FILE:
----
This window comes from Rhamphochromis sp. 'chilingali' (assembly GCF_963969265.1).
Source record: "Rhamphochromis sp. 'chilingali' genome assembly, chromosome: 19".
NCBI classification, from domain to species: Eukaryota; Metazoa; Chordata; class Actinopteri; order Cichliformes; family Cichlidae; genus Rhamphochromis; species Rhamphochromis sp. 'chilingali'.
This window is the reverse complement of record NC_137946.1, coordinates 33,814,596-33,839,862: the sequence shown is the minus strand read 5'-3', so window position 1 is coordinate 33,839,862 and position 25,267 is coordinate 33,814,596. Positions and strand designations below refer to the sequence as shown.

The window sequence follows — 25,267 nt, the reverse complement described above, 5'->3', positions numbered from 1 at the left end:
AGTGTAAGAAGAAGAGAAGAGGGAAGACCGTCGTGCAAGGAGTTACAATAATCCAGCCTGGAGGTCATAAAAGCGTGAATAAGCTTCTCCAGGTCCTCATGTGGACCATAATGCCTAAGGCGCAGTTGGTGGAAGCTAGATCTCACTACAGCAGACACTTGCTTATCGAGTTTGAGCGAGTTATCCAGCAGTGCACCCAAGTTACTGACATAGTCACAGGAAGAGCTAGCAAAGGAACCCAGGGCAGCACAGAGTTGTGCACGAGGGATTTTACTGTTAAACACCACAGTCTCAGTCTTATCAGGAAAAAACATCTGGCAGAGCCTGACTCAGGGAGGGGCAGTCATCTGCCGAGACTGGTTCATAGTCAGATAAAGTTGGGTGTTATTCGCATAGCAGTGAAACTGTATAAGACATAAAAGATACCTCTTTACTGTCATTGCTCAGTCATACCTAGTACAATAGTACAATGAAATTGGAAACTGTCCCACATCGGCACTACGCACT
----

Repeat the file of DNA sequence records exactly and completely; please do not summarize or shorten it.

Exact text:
This window comes from Rhamphochromis sp. 'chilingali' (assembly GCF_963969265.1).
Source record: "Rhamphochromis sp. 'chilingali' genome assembly, chromosome: 19".
NCBI classification, from domain to species: Eukaryota; Metazoa; Chordata; class Actinopteri; order Cichliformes; family Cichlidae; genus Rhamphochromis; species Rhamphochromis sp. 'chilingali'.
This window is the reverse complement of record NC_137946.1, coordinates 33,814,596-33,839,862: the sequence shown is the minus strand read 5'-3', so window position 1 is coordinate 33,839,862 and position 25,267 is coordinate 33,814,596. Positions and strand designations below refer to the sequence as shown.

The window sequence follows — 25,267 nt, the reverse complement described above, 5'->3', positions numbered from 1 at the left end:
AGTGTAAGAAGAAGAGAAGAGGGAAGACCGTCGTGCAAGGAGTTACAATAATCCAGCCTGGAGGTCATAAAAGCGTGAATAAGCTTCTCCAGGTCCTCATGTGGACCATAATGCCTAAGGCGCAGTTGGTGGAAGCTAGATCTCACTACAGCAGACACTTGCTTATCGAGTTTGAGCGAGTTATCCAGCAGTGCACCCAAGTTACTGACATAGTCACAGGAAGAGCTAGCAAAGGAACCCAGGGCAGCACAGAGTTGTGCACGAGGGATTTTACTGTTAAACACCACAGTCTCAGTCTTATCAGGAAAAAACATCTGGCAGAGCCTGACTCAGGGAGGGGCAGTCATCTGCCGAGACTGGTTCATAGTCAGATAAAGTTGGGTGTTATTCGCATAGCAGTGAAACTGTATAAGACATAAAAGATACCTCTTTACTGTCATTGCTCAGTCATACCTAGTACAATAGTACAATGAAATTGGAAACTGTCCCACATCGGCACTACGCACT